Screening Classic Hollywood: “The Seven Year Itch” (1955) and the Puncturing of Hegemonic Masculinity

Billy Wilder is one of my favourite classic Hollywood directors. All of his movies–from Double Indemnity to Sunset Boulevard–crackle and snap with an energy all their own. Wilder had a keen eye for searing away the patina of conformity and niceness of American culture to lay bare the hypocrisy and rot beneath. While at first glance a comedy like The Seven Year Itch may not seem to have the same bleak outlook on the American psyche as some of his earlier films, lurking beneath the surface of this film, however, is an awareness of the fundamental shortcomings of postwar American society.

The film’s ostensible protagonist, Richard Sherman is a middle-aged man in a thoroughly middle-class life: he has a wife, a son, and a gray-flannel suit type job at a publishing house. Unfortunately, he’s miserable, his house is a prison, and all romance is gone from his marriage. After his wife and young son go to Maine to escape the New York summer heat, a bubbly, vivacious, and very blonde young woman (Marilyn Monroe) moves in upstairs, and he immediately sets out to seduce her and inject some new vivacity into his humdrum existence.

This being a Billy Wilder film, it’s almost too clever for its own good. It moves with an almost frantic pace, thanks in part to the twitchy, spastic energy that Tom Ewell brings to the role of Sherman. In fact, his performance verges on neurotic, in that he constantly twitches, grimaces, and indulges in fantasies that have no bearing in actual lived reality. Indeed, the juxtaposition of his fantasy self–as a sex-god who is irresistible to women–with his very plain real self highlights just how delusional he really is.

The Seven Year Itch also turns its razor-sharp wit on the fictions and myths that structured postwar American life. Perhaps unsurprisingly, Sherman has, on the surface, embraced everything that hegemonic American culture had dictated was “normal,” from the 9-5 job, a wife and son, etc. However, 1950s middle-class domesticity and the bread-winner role have left Sherman thoroughly alienated and disenchanted. He is surrounded by the trappings of midcentury consumer culture, but rather than providing him fulfillment, they become a prison and often cause him physical harm, as when he twice trips on his son’s roller-skate. His apartment is also full of the clutter of a consumerist culture, each piece of clutter highlighted by the film’s vibrant color palette.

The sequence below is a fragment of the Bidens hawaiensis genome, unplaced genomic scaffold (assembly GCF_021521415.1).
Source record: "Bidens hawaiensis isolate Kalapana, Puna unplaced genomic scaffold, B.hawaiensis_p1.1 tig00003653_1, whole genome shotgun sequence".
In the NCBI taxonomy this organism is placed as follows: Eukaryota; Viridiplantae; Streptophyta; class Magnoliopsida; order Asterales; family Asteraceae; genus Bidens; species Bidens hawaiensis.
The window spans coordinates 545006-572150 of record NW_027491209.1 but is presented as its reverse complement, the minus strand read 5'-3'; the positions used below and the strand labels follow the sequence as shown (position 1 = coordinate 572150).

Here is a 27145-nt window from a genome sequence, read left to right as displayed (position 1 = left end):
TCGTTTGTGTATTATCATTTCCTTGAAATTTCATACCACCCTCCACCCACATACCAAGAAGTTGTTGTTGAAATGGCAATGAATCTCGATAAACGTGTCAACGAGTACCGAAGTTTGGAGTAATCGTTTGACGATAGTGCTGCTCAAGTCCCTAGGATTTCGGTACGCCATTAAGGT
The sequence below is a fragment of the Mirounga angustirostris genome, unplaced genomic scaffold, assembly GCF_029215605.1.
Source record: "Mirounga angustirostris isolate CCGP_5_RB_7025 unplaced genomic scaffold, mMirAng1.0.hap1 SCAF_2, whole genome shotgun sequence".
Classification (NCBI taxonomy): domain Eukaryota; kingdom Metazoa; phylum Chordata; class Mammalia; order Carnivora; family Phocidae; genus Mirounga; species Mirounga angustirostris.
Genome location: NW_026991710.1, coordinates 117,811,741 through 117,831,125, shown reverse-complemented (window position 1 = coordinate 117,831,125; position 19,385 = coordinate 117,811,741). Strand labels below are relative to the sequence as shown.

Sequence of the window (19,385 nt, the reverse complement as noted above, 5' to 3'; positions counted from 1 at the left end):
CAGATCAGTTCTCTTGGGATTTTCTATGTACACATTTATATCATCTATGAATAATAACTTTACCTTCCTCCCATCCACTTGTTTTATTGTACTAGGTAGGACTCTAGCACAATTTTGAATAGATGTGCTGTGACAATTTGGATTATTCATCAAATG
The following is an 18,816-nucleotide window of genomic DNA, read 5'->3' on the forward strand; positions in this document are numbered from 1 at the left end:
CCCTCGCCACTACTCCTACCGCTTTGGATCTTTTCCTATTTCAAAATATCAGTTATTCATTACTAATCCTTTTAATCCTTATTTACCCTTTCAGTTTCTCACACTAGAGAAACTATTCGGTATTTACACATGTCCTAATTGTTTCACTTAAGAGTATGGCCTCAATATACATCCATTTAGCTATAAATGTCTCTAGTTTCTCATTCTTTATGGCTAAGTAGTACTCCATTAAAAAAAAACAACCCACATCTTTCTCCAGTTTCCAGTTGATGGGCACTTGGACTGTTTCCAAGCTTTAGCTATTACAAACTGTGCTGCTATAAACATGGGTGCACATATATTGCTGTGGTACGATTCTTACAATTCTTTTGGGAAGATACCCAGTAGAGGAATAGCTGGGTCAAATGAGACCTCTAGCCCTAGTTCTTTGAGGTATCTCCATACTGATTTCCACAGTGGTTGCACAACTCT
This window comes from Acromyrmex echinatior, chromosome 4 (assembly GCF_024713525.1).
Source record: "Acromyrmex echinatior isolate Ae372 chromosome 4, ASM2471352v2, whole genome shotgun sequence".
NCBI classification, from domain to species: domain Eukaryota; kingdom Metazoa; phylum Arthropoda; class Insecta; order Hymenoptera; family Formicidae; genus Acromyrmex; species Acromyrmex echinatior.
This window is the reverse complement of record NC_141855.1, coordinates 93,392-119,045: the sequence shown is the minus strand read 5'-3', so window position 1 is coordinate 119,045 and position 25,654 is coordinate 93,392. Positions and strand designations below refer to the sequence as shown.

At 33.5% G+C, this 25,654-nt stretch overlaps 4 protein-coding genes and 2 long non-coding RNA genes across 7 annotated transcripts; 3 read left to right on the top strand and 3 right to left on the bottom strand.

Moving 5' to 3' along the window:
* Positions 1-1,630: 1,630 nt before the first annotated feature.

What’s more, the older model represented by his boss Mr. Brady is no more satisfying. He is a gruff, rather blustering older man who feels even more entrapped by his years-long marriage to his wife. While Sherman wants to return to his wife and possibly find respite from the corrupting influence of the city (and nubile femininity), Mr. Brady embraces the freedom and even intimates that he might pursue an adulterous encounter while his wife is up north. Though the scene is obviously played for laughs, it’s an uncomfortable sort of laughter.

Thus, I would argue that The Seven Year Itch punctures the myth of midcentury hegemonic masculinity. It ultimately becomes not just a prison for the male subject, but a dysfunctional ideal that he cannot fulfill and which encourages him to destroy the things in his life that should matter: relationships with his wife, his child, and even what could be a great friendship “The Girl.” Men in this world are chronically unable to articulate their feelings in any meaningful or sophisticated way, and even the last shot of the film shows Sherman still fumbling about, a complete mess right up until the end.